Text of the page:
Whatever the arguments for or against these medical interventions may be, it’s good business. Doctors are able to turn beds more quickly, thus increasing their profits and decreasing the amount of time they have to wait around for nature to take its course. But it’s bad for mothers, as evidenced by America now enjoying one of the highest cesarean rates in the developed world. Even though America spends more on maternity care than any other nation, there are 40 nations with lower maternal mortality rates than us. It’s safer to give birth in Kuwait than in California.

Keep in mind that a high chance of getting a cesarean section, or even death, is not the only downside and risk to these interventions. By administering this combination of drugs, the need for even further intervention is increased—forceps, vacuums, episiotomies, and the like. Essentially, using medicine and medical practices to alter the body’s natural processes (when not medically required) creates one problem after another, inviting more and more intervention as the doctor strives to remedy each new problem.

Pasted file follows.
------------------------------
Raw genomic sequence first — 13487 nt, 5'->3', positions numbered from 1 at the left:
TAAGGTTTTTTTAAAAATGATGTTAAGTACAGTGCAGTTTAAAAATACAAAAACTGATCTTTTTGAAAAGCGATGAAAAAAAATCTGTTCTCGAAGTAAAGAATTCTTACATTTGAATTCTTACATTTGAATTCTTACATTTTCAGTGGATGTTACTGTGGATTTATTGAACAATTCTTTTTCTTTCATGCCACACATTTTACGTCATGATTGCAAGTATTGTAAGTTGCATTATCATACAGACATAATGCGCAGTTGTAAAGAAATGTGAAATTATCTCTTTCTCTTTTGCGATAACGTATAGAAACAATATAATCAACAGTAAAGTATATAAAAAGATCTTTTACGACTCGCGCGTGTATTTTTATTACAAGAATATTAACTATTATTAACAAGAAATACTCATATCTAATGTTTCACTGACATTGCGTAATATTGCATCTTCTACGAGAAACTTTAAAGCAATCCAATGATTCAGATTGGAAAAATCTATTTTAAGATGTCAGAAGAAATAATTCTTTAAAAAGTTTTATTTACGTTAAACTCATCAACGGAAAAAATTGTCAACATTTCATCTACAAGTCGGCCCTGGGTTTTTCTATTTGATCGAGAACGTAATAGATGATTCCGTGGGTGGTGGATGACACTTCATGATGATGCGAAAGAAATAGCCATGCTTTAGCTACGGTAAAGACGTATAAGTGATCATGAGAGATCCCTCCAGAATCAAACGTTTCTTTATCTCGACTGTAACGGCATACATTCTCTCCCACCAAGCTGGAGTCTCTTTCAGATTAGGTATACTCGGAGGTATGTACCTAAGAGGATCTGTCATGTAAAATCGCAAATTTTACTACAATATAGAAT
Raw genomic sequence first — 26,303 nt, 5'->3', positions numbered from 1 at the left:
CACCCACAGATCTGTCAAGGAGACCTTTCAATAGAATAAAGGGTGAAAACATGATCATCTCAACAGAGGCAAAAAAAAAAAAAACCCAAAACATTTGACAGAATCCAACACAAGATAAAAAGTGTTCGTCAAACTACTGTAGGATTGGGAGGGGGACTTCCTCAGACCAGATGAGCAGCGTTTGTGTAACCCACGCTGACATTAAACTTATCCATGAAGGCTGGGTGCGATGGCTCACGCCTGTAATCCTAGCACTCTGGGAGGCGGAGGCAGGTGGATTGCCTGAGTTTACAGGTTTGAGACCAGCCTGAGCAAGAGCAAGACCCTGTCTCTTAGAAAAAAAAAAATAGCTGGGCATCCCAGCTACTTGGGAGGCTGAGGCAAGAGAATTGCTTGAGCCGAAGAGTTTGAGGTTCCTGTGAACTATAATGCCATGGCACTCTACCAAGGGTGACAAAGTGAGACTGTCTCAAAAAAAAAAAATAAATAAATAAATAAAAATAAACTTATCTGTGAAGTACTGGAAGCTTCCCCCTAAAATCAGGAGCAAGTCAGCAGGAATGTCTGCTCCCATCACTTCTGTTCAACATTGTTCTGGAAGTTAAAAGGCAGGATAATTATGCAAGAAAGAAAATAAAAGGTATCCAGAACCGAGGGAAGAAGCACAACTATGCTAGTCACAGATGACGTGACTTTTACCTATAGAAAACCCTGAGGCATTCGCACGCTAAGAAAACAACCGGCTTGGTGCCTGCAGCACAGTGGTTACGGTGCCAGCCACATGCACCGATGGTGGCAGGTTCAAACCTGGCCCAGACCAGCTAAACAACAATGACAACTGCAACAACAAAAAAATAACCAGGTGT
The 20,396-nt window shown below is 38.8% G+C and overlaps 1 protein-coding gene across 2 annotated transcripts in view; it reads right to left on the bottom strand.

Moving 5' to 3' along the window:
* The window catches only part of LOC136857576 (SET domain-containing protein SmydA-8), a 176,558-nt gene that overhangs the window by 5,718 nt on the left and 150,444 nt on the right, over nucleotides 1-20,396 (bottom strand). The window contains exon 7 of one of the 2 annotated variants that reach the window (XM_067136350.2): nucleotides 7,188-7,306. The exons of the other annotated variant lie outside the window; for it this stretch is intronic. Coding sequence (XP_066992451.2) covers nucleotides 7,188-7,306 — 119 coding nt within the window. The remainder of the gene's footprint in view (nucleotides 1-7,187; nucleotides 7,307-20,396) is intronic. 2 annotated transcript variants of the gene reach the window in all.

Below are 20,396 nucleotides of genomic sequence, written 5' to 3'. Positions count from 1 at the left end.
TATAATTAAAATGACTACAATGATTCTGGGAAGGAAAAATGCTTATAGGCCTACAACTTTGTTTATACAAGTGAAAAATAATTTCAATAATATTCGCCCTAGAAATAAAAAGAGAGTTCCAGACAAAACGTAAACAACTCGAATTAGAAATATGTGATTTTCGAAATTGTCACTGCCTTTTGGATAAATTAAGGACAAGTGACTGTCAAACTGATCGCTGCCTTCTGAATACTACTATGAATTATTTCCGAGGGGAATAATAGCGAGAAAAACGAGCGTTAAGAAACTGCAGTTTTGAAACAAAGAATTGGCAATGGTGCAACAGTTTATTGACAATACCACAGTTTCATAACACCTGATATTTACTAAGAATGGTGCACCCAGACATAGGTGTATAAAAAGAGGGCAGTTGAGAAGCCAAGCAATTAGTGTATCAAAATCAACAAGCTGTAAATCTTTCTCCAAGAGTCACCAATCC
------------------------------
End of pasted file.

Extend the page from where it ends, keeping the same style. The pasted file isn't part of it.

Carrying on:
As I think over this sad state of affairs, I can’t help but make a comparison to our government. Consider how many interventions are made, by government, that are both unnecessary and improper. Whether it’s the subsidization of the sugar industry, the suppression of free speech through campaign finance laws, the denial of habeas corpus to suspicious men with brown skin, or any number of other issues (of which there are far too many), our government—like the doctor who claims to “know best”—is administering one intervention after another that compounds upon the previous to produce an outcome that is both alarming and often destructive.

Consider a common example: prayer in schools. Is it proper to have prayers at the opening of sports games, assemblies, classes, or other meetings inside of a government-run school? If so, how is the Buddhist boy going to feel when his classmates are all praying to their God, leaving him in the inferior minority? And if prayers are banned, one can only imagine the anger God-fearing Christian parents will unleash upon school administrators and local legislators, pointing their finger of scorn and warning of divine retribution for taking God out of the classroom!